After his victory at the Sekigahara battle in Oct.1600. Tokugawa Ieyasu unified Japan and became Shogun with broad executive powers. Japan was then organized with a feudal system with lords (daimyo), clan chiefs or head of domains swearing allegiance to the Shogun. To control the lords, a system of alternate attendance (sankin-kotai) was devised. The requirement was that every daimyo (lord) was to move between his domain (han) and Edo, typically spending alternate years in each place. His wife and heir were required to remain in Edo as hostages. 

The expenditures necessary to maintain lavish residences in both places, and for the procession to and from Edo, placed financial strains on the daimyo making them unable to wage war. The frequent travels of the daimyos encouraged road building and the construction of inns and facilities along the routes, generating economic activity.

There were about 250 domains, so with several hundreds lords moving with lavish processions (大名行列, daimyō-gyōretsu) to and from Edo every year, roads were busy, often clogged as the roads were kept narrow to hinder movement of any armed troops. Stations were created with lodgings and restaurants. Daimyo were accommodated in specific houses named Honjin (本陣). Secondary lodgings named waki-honjin ( 脇本陣 ) were reserved for officers and lower officials. inns or other lodgings known as hatago ( 旅籠 ), restaurants, brothels, warehouses known as toiyaba (問屋) and checkpoint to control the traffic or seki (関) were the other important buildings of the station. 

There were several barriers along the road with the main ones being the Usui-no-seki (Station Sakamoto #17) , Fukushima-no-seki (Station Fukushima, #37 ), Fuwa-no-seki (Station Sekigahara #58) and Oosaka-no-seki (between Otsu and Kyoto #69) Some of these structures are still standing, either as museums or still operating as business and I have tried to point these out in the following pages.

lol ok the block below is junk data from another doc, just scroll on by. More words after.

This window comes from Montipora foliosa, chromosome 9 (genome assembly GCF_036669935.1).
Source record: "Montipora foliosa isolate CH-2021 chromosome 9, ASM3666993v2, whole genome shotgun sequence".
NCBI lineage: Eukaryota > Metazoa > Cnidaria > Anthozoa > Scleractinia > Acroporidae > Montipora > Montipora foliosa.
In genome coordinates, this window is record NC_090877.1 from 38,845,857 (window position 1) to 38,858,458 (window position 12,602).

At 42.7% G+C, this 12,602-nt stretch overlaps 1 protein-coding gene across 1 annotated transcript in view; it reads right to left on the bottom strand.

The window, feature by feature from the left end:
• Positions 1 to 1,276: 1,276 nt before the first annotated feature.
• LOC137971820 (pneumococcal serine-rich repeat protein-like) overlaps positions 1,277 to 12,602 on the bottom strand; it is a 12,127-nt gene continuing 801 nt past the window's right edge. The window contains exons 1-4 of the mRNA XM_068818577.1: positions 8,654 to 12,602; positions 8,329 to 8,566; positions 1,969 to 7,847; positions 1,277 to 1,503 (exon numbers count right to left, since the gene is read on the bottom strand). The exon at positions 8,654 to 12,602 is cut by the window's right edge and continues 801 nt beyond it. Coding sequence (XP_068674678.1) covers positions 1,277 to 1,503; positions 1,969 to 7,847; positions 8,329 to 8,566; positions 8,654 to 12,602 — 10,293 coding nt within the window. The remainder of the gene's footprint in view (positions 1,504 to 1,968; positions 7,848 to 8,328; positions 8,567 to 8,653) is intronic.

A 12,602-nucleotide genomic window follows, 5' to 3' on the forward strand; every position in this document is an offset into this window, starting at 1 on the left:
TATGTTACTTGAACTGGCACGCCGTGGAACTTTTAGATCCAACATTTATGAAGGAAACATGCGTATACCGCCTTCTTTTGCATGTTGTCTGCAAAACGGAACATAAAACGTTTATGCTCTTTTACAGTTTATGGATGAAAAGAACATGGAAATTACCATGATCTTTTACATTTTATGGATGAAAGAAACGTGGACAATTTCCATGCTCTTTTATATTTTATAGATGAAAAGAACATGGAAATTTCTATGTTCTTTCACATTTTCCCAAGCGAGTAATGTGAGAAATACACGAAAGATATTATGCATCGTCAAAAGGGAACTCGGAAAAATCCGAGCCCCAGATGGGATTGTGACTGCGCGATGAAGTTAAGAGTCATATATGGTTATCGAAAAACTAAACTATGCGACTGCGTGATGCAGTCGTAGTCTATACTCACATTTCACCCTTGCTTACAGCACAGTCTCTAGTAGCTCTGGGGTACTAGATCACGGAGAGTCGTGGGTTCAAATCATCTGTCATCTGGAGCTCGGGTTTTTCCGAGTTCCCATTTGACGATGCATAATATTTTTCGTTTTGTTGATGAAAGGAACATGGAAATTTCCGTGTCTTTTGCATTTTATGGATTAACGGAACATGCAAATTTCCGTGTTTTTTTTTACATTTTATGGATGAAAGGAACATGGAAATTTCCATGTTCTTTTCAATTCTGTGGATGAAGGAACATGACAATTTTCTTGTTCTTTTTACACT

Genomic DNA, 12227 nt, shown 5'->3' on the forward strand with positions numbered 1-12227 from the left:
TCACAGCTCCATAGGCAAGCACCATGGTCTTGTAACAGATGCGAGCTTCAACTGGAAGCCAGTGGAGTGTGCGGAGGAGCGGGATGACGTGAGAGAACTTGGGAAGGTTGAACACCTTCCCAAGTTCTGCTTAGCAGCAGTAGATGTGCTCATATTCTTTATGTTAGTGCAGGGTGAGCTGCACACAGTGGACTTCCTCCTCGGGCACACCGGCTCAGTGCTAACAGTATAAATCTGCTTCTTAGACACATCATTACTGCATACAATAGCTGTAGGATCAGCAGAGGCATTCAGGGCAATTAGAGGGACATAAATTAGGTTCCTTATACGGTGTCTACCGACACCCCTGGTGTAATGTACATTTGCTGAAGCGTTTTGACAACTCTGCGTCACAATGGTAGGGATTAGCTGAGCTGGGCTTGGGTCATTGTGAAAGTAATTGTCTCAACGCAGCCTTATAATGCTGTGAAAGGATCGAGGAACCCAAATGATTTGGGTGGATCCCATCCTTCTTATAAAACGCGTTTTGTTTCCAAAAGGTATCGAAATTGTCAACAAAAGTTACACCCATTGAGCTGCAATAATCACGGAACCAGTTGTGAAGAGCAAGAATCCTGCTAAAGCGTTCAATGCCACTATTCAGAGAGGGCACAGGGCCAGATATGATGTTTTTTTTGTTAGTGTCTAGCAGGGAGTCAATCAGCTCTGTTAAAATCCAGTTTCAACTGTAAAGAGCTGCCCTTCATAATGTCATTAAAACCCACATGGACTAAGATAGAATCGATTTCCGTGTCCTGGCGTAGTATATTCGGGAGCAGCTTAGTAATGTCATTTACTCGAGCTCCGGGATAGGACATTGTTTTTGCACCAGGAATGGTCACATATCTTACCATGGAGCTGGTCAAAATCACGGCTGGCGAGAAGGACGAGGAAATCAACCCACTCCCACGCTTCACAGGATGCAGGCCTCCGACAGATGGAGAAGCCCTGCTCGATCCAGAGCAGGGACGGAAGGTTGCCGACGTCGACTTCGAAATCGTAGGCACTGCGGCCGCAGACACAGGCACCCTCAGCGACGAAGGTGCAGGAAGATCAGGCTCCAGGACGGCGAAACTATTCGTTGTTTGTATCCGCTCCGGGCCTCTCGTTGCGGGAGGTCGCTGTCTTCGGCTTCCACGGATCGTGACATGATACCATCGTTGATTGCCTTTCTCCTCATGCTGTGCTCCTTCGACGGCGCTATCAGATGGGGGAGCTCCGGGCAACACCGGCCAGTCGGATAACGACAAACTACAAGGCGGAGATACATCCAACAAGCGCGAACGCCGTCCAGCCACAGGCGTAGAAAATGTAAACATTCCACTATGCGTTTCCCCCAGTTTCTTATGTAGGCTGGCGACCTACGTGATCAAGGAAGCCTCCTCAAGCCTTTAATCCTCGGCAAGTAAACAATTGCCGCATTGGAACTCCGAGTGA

Folk History of the Kisoji


Kisobushi is a traditional folk song that tells of river loggers in the area, who rode rafts down the river to transport logs.  Kisobushi is a folk song originating from the Koso District of Nagano Prefecture, Japan. It sings about the river, mountains and people who live there. "Fushi" (in Japanese: 節) or "Bushi", when immediately follows another nouns, as in "Tankobushi", means a melody or a song.

There are several stanzas and various versions or translations. The words, "Nakanori san", in the lyrics are generally agreed to mean the loggers who raft down the Kiso River, carrying the logs cut down from the woods in the Kiso Mountains.

Japanese original


木曽のナー 中乗りさん 木曽の御岳(おんたけ)さんは ナンジャラホーイ 夏でも寒い ヨイヨイヨイ 合唱:ヨイヨイヨイノ ヨイヨイヨイ 袷ょ(あわしょ)ナー 中乗りさん あわしょやりたや ナンジャラホーイ 足袋もそえて ヨイヨイヨイ 合唱:ハー ヨイヨイヨイノ ヨイヨイヨイ ...


Romanized Japanese


Kiso no nah, Nakanori san, Kisono Ontakesan wa, nanjara hoi! Natu demo samui, yoi yoi yoi! Chorus: Hah, yoi yoi yoi no, yoi yoi yoi! Awasho nah, Nakanori san, Awasho yaritaya, nanjara hoi! Tabi o soete, yoi yoi yoi! Chorus: Hah, yoi yoi yoi no, yoi yoi yoi! ...


Since ancient times the high quality hinoki (cypress) wood has been highly sought after, the beautiful grain and inherent strength of the wood made it suitable for building temples, shrines and castles.  The Kiso-hinoki cypress is the foundation of local industries in the Kiso Valley and synonymous with Kiso and the Tokugawa Shogunate regarded the Kisoji as an inexhaustible supply of quality lumber.